one co-facilitating activities with a staff member.”
- Doras Buí CDP
“We have supported three Traveller parents, two of now whom volunteer their time for the project. This has led to greater involvement by Traveller parents in their children’s educational progress.”
- Tallaght Travellers CDP
is “very timely”, says Ahern
than any bookie – CDPs triple your money
Of a total of 65 projects in the Eastern Region, the ‘Rekindling The Fire’ report looked at a sample of 36 CDPs to demonstrate the range of activities engaged in, impacts and challenges. The report also measures their income-generating ability and CDPs are a better bet than any bookies – because they triple the money they get.
Using 2003 as a baseline, the 36 projects received just over €1.1m in core funding from the Community Development Programme (representing an average of just over €87,000 per project). The projects went on to generate more than twice that amount in other funding for the same year.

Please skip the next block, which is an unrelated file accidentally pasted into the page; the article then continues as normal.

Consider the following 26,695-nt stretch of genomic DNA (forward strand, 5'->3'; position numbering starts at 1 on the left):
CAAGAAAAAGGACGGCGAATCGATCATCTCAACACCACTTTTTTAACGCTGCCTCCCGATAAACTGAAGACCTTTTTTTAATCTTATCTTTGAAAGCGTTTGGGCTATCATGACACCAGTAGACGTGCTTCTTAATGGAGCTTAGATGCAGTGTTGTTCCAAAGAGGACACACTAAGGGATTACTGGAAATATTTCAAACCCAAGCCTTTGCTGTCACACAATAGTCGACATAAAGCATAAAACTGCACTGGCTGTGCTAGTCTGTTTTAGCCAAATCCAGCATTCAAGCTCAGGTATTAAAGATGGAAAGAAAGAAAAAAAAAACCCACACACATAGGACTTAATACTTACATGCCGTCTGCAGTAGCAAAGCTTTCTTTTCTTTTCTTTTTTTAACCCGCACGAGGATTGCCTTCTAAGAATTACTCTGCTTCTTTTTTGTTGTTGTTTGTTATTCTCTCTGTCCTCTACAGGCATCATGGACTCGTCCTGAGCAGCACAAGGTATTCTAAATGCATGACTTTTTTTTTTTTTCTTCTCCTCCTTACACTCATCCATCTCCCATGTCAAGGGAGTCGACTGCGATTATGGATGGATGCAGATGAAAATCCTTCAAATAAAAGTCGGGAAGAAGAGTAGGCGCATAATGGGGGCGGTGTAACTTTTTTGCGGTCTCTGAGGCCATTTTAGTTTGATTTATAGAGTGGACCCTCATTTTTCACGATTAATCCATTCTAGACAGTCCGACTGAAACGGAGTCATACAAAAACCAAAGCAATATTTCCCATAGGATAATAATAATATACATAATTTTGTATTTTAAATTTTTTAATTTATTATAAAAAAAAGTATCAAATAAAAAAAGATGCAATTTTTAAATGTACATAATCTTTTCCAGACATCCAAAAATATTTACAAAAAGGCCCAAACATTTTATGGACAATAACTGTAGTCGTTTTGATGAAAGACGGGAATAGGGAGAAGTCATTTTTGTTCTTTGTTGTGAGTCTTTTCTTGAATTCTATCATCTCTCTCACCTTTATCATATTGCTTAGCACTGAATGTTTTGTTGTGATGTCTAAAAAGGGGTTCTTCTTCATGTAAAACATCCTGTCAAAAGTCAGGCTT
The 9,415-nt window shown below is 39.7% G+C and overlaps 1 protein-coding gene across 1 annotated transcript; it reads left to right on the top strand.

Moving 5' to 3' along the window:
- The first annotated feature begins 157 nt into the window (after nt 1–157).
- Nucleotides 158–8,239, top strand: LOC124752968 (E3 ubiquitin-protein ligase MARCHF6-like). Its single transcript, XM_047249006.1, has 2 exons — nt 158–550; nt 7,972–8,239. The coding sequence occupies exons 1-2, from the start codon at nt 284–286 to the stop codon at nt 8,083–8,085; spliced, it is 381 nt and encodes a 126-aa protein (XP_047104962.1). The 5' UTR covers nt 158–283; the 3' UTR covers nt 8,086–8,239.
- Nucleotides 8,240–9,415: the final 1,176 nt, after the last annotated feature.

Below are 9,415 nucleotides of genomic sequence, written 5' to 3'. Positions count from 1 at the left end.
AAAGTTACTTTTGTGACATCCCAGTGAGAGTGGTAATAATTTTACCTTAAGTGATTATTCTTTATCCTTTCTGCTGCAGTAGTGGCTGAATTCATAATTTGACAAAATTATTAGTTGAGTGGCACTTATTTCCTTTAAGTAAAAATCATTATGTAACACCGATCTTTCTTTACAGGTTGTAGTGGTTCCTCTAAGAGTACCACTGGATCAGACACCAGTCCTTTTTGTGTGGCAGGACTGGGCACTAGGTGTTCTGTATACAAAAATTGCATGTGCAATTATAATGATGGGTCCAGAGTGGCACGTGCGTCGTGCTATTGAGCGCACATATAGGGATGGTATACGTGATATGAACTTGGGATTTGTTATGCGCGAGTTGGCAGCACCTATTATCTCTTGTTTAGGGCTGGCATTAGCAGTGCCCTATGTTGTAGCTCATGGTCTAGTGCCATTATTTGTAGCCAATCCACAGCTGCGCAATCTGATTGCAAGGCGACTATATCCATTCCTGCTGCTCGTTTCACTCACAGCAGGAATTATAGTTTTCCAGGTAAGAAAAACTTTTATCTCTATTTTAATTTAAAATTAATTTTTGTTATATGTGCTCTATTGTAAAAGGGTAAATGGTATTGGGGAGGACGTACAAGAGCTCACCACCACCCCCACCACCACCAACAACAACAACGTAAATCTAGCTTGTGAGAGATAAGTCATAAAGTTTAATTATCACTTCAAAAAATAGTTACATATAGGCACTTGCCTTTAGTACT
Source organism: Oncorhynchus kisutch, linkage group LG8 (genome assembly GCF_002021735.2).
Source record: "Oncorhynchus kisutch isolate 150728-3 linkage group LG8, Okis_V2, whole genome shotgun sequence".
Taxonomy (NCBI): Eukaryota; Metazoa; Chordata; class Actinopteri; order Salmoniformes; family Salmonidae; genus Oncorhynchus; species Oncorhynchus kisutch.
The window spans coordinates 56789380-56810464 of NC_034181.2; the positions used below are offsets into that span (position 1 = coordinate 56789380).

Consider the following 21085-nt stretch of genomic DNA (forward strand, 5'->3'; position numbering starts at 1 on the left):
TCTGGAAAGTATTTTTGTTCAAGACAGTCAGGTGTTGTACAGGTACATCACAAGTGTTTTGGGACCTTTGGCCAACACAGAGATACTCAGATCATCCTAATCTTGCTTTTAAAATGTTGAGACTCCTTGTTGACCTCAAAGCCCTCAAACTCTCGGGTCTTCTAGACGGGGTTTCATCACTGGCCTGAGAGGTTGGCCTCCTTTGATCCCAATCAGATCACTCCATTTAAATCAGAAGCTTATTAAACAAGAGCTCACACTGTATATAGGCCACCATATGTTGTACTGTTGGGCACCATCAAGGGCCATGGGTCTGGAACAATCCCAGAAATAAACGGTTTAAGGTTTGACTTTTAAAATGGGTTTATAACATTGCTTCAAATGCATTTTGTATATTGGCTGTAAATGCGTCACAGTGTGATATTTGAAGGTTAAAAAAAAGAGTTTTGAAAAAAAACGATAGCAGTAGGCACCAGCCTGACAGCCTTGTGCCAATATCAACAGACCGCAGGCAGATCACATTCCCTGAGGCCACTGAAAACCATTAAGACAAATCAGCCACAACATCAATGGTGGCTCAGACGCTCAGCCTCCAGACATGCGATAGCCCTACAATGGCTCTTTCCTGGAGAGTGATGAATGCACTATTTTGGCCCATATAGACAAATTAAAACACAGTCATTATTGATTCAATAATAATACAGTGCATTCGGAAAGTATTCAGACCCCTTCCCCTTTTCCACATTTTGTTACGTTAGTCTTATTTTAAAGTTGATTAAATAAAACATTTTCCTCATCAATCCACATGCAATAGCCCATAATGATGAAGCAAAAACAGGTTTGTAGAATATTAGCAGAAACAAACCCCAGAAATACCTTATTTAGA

Yearly evaluation findings feed into report
‘Rekindling The Fire’ was largely compiled from yearly evaluations (under an internet-based evaluation system called SPEAK). Most of the content outlines and describes the activities and work-practices of 36 sample projects in the eastern region.
The was drawn up following discussion between representatives of Eastern Region projects in the Community Development Programme and Nexus.
The report aims to:
• Provide a resource that will assist projects in the acknowledgement and promotion of the work undertaken in their own areas and with their own communities.
• Contribute to building a sense of identity in the continuation of this work locally and regionally.
The report comes in six sections: